Dozens of volunteers folded, stacked and shined items for the upcoming Citadel Women's Club Garage Sale, an event that has outgrown its venue twice and now boasts about 15,000 square feet of bargains.
The sale, which is open to the public from 8 a.m. to noon Saturday in the Deas Hall gym at The Citadel, has been an annual event since 1995, said John Carter, chairman of the Department of Health, Exercise and Sport Science. Carter has been helping out with the sale since its early days, including leading a volunteer team in an annual 'Dumpster dive' for salable items tossed when cadets move out of the barracks at the end of the year.
The sale, which raises money for scholarships, filled only four folding tables its first year, Carter said, and only included items discarded by cadets.
But today, women's club members collect donations year-round, said Vanya Perez, the group's president. The sale now has something for everyone, including furniture, clothing, shoes, school supplies, cleaning supplies, and Citadel uniforms and gear. 'It's a big sale,' she said. 'That's what I want people to know.'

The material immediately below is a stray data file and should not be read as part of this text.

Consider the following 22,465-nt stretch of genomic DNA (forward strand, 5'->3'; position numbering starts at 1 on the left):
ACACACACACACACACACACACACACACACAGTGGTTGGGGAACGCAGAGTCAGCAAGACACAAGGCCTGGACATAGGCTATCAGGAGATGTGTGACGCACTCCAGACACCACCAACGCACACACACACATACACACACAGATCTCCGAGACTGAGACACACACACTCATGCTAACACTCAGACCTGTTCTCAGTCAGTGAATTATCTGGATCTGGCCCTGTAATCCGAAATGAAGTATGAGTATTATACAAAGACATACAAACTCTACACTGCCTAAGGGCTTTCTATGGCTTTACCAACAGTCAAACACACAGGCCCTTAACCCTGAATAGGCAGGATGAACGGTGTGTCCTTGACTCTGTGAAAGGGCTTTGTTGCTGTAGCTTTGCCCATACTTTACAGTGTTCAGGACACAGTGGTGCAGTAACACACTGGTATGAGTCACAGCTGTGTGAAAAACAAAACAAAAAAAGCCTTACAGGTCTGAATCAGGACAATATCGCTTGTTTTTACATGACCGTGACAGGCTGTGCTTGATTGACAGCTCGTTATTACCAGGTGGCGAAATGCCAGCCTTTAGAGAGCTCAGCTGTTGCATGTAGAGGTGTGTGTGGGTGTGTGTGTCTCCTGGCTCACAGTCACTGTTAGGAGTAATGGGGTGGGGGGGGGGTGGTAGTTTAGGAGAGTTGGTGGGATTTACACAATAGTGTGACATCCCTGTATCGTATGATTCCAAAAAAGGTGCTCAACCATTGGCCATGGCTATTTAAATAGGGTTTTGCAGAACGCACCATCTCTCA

Edith Riggle, chairwoman of the sale, said it has raised nearly $200,000 for scholarships since it began, which includes about $29,000 from last year's event.
An enormous number of volunteer hours go into the event, she said. And the volunteers make sure all of the items are clean and in working order, and that they are displayed in organized way. She expects a big crowd Saturday. People usually line up more than an hour before the doors are open.
The club donates to various charities anything that's not sold, Riggle said. Then it starts collecting new items for next year's sale.
Perez said the club also is working with the nonprofit My Sister's House for the first time this year. That group serves people affected by domestic violence. Women from the program will be able shop the garage sale Friday, before it's open to the public, she said.
Women who have experienced domestic violence often need to set up new households for themselves and their children, Perez said. And they can pick up things they need, such as towels, linens and household supplies, inexpensively. 'It's women helping women.'
Reach Diane Knich at 937-5491.